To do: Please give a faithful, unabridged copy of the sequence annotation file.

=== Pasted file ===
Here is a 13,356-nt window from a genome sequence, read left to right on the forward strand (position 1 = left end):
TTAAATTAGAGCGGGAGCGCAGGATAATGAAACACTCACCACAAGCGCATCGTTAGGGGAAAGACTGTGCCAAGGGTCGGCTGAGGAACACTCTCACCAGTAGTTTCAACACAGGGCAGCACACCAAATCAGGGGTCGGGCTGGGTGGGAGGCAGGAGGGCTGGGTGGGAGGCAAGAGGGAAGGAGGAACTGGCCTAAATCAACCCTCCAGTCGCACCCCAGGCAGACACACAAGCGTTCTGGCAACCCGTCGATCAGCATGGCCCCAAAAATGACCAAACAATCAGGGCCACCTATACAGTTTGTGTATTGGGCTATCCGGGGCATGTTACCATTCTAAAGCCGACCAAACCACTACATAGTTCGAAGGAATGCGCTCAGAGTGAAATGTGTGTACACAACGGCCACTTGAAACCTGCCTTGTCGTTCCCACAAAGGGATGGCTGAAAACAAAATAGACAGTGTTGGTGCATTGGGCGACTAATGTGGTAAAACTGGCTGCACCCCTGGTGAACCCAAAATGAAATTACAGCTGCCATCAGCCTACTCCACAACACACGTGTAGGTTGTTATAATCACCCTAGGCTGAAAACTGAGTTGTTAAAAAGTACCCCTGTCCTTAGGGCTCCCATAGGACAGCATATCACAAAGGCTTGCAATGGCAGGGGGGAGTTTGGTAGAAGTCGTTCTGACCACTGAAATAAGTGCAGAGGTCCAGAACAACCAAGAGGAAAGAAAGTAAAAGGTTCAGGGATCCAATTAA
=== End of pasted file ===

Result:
Here is a 13,356-nt window from a genome sequence, read left to right on the forward strand (position 1 = left end):
TTAAATTAGAGCGGGAGCGCAGGATAATGAAACACTCACCACAAGCGCATCGTTAGGGGAAAGACTGTGCCAAGGGTCGGCTGAGGAACACTCTCACCAGTAGTTTCAACACAGGGCAGCACACCAAATCAGGGGTCGGGCTGGGTGGGAGGCAGGAGGGCTGGGTGGGAGGCAAGAGGGAAGGAGGAACTGGCCTAAATCAACCCTCCAGTCGCACCCCAGGCAGACACACAAGCGTTCTGGCAACCCGTCGATCAGCATGGCCCCAAAAATGACCAAACAATCAGGGCCACCTATACAGTTTGTGTATTGGGCTATCCGGGGCATGTTACCATTCTAAAGCCGACCAAACCACTACATAGTTCGAAGGAATGCGCTCAGAGTGAAATGTGTGTACACAACGGCCACTTGAAACCTGCCTTGTCGTTCCCACAAAGGGATGGCTGAAAACAAAATAGACAGTGTTGGTGCATTGGGCGACTAATGTGGTAAAACTGGCTGCACCCCTGGTGAACCCAAAATGAAATTACAGCTGCCATCAGCCTACTCCACAACACACGTGTAGGTTGTTATAATCACCCTAGGCTGAAAACTGAGTTGTTAAAAAGTACCCCTGTCCTTAGGGCTCCCATAGGACAGCATATCACAAAGGCTTGCAATGGCAGGGGGGAGTTTGGTAGAAGTCGTTCTGACCACTGAAATAAGTGCAGAGGTCCAGAACAACCAAGAGGAAAGAAAGTAAAAGGTTCAGGGATCCAATTAA